US Test Scores Show No Improvement, Despite More Funding

By Melina Wisecup

NEW YORK—A recent report from the National Assessment of Educational Progress shows that, in a majority of states, test scores have been declining since 2017. The test is given every two years to measure students’ proficiency in core subjects. According to the Maclver Institute, math test scores have flatlined for the past decade.

The decline in reading scores is most notable. This year, 17 states saw declines in 4th-grade reading scores and 31 states saw declines in 8th graders, according to PR Newswire. The achievement gap is widening more and more between higher and lower-achieving students.

In an American Thought Leaders interview, Secretary of Education Betsy de Vos explained that the federal government has spent $1 trillion dollars over a 50 year period in an effort to close the gap between high-performing students and low-performing students. She said, “And over $1 trillion later, that gap has not narrowed one bit. So the solution is not more resources from the federal level.”

Despite the scores not showing any improvement after continued investment, many of the 2020 democratic presidential candidates are proposing to increase funding for lower-income schools—those which usually receive Title I funds. Some examples include Elizabeth Warren proposing to quadruple Title I funding. Pete Buttigieg, Bernie Sanders, Corey Booker, and Joe Biden are all proposing tripling Title I funding.

A Case In Point

New York State is one of the states that ranks below the national average, despite its funding being higher than most. According to a report by Education Week, New York spends the second-highest amount on education out of any state: almost $20,000 per student each year—well over the $12,700 national average.

A New York High School student, Gregory Wickham, shared his experience interacting with peers.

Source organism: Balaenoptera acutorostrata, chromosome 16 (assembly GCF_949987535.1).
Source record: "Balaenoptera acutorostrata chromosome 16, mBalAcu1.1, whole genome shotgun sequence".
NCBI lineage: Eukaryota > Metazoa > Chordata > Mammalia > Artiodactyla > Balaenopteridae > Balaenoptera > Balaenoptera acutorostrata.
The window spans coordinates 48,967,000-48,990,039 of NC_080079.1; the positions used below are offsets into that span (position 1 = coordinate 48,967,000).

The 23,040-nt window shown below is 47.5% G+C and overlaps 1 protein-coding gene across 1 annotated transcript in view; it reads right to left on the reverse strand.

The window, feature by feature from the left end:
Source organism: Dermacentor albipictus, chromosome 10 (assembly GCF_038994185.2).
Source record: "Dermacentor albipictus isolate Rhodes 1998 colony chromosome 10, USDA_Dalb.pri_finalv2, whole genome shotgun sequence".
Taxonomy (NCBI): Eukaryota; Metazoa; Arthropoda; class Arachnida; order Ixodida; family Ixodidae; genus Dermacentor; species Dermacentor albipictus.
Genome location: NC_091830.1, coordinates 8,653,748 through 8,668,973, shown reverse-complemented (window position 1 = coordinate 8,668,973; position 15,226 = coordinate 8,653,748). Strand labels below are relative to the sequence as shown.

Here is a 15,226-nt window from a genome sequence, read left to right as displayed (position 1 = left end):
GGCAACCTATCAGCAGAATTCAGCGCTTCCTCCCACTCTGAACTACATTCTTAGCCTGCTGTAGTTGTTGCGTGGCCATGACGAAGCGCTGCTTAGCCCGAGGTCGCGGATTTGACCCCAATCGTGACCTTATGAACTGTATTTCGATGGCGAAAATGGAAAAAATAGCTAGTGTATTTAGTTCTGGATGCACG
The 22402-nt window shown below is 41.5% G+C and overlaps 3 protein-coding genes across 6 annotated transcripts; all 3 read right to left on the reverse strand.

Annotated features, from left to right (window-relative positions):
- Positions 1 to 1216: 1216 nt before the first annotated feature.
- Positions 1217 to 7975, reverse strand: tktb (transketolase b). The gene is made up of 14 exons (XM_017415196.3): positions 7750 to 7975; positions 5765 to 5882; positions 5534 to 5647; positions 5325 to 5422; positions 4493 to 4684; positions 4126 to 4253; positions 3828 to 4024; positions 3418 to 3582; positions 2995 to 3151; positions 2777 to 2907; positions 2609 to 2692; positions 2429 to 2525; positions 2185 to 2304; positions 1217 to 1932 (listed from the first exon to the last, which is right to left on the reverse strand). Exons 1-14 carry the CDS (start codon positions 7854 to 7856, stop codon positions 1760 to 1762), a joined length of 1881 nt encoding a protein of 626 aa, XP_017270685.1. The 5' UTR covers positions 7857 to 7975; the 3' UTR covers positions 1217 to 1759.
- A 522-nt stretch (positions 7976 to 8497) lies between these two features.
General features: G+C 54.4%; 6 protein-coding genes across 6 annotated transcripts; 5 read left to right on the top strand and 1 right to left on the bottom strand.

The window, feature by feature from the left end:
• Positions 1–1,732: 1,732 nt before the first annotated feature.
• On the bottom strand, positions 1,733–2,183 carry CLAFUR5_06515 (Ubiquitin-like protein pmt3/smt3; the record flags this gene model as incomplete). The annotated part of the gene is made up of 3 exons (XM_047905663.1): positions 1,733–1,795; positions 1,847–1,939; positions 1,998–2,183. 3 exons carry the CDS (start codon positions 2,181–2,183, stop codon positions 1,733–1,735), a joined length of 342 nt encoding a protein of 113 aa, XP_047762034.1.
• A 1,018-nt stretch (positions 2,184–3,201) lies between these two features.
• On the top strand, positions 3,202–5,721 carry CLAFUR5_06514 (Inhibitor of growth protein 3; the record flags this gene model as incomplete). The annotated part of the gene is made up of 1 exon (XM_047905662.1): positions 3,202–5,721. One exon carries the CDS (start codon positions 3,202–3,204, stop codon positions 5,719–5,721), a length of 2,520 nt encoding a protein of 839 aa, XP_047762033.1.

“I came from a private school which gave me a very comprehensive knowledge, so when I came to Stuyvesant, which has many kids from public school, I got to see a lot of the gaps in their education come to light. I got see how some people were not taught English grammar properly,” said Wickham.

Proficiency in schools and school funding is a topic that is multi-faceted. NYC School Secrets founder Alina Adams gives suggestions—independent of funding—that could potentially improve student proficiency. She says that American education standards are relatively low compared to other countries.

One way to improve would be to raise the standard for children at an early age. However, she acknowledges that every child enters school with different levels of reading skills, so one solution is to try to meet every child where they are to help them develop academically in a constructive manner.

She said, “Kids come in to Kindergarten right now in New York City at widely different levels of preparation. Some kids come into school already reading chapter books and some kids come into school and they don’t know what sound the letter makes… We have to meet each child at the level that they are.”

A commonality between Adams and many other education experts is that there is no “magic bullet.” No one-size-fits-all approach can solve the lack of proficiency our students face, but one place we can start is to enable and encourage teachers to focus more on each child’s individual qualities and capabilities.